This year seems a time for reminiscing. Two books have been published celebrating two Filipino food industry icons— Maya Kitchen of Liberty Commodities and Sulô Restaurant. The Plaza also celebrated its 50th year this month with a party, while Via Mare is on its 40th year.
“Sulô” (Anvil Publishing, 2015) is written by Erlinda Enriquez Panlilio, whose parents, Trinidad and Modesto Enriquez, transformed themselves from teachers to restaurant proprietors.
The couple started with an eatery called D&E in Quezon City. To this day, my siblings won’t let me forget how I told them those letters stood for Dine & Eat, until they found out that the letters were the surnames of the two founders—Diaz & Enriquez.
D&E was known for its Filipino food offerings. When the Makati Commercial Center was being planned, the Enriquezes were invited to open there. But they were told that their place had to be higher-end to attract the A class from the Makati offices and Forbes Park.
And so Sulô was born, its name derived from the torch that welcomes visitors to the home during celebrations; the restaurant design, however, suggested the sweeping roof of a Muslim home. Sulu is, after all, the name of the southern islands, home of the Tausugs.
Panlilio is an award-winning writer. Because she worked at Sulô, she knew the inside stories of its clientele, its food, its staff. The book reads like the society columns of yesteryears. For those who want to know the history of Makati, the book details the restaurants, theaters and department stores during the 1960s to the 1980s.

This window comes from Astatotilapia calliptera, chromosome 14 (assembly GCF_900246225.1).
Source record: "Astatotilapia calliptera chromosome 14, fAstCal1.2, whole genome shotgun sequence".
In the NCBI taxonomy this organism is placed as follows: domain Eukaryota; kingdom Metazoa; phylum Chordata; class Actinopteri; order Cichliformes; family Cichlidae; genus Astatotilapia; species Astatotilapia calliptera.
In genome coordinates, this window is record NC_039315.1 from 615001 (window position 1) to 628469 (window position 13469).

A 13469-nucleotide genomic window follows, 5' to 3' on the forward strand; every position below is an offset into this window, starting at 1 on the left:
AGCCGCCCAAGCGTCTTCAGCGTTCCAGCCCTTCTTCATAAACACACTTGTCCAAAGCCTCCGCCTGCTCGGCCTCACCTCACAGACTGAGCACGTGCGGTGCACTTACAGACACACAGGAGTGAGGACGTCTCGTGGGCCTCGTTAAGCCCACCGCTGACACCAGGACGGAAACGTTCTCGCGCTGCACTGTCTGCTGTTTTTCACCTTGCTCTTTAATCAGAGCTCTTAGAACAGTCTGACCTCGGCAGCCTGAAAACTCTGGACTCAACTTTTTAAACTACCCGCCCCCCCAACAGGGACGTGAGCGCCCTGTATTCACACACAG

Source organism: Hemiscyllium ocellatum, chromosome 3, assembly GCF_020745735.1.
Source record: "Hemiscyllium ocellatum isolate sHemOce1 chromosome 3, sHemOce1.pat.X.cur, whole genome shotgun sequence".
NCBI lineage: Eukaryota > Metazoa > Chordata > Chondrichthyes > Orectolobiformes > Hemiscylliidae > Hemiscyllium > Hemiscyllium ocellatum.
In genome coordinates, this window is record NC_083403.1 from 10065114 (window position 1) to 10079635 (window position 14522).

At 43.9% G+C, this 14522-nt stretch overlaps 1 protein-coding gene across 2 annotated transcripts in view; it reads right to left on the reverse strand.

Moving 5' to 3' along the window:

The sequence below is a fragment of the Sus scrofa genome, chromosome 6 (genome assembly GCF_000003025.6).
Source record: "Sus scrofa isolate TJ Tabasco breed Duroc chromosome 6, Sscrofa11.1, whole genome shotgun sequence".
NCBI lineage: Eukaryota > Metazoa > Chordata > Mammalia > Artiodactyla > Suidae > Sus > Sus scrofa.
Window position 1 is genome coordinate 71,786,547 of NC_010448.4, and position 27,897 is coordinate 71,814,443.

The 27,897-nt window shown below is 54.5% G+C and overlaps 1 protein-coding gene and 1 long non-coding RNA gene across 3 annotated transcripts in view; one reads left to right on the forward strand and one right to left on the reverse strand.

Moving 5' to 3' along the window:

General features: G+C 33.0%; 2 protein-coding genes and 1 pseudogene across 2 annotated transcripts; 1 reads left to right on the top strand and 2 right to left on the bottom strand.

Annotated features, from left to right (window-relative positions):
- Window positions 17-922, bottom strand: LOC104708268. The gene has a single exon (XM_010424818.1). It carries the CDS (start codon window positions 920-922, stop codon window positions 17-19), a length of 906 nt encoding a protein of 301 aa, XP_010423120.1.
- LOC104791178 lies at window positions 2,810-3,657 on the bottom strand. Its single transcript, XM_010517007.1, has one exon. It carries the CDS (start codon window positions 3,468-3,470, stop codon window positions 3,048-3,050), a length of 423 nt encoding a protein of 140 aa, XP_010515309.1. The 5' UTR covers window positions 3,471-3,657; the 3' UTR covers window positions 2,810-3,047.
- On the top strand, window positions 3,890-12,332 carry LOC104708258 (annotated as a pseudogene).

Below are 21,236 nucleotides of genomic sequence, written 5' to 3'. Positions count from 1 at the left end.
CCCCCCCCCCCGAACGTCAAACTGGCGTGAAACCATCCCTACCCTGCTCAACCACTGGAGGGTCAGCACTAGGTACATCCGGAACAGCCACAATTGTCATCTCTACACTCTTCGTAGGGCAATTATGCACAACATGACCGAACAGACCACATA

For culinary students, the dishes and drinks Sulô served and the catering menus show the preferences of that period, and how little has changed from 50 years ago.
For the home cook, instant mixes are a boon. My go-to breakfast has always been Maya Hotcake Mix. Just add water and egg—and yet one felt like a great cook.
“Simply Delicious: 50 Years of Good Food from Maya” (Anvil Publishing, 2015) celebrates the great idea of how to sell the product of the mother company, Liberty Flour Mills, directly to the consumer. Apart from mixes, there was the Maya Bakeshop, then the Maya Kitchen, where cooking demos and sessions were conducted by great chefs.
That was followed by the company’s best public relations stunt, The Great Maya Cookfest.
It was an honor to serve as one of the judges of the Cookfest, and my picture in the book looked like it was taken about 50 pounds ago. Nora Daza, trimedia culinary star of the time, was the contest’s face. Prizes included trips to the US and France, and Daza accompanied the winners, her beautiful towering figure amazing the overseas hosts, according to the winners I interviewed.
Jessie Sincioco, now known as Chef Jessie, had her hair in a ponytail when she won first place in baking in 1983 with her recipe, My Tita’s Special Treat. Then, on a research trip to Zamboanga City, we met Myrna Innocencio, baking winner in 1977, for the Pineapple Meringue Cake with Honey Lemon Sauce. She opened a bakeshop in her hometown, serving wonderful cakes and pastries for more than 30 years.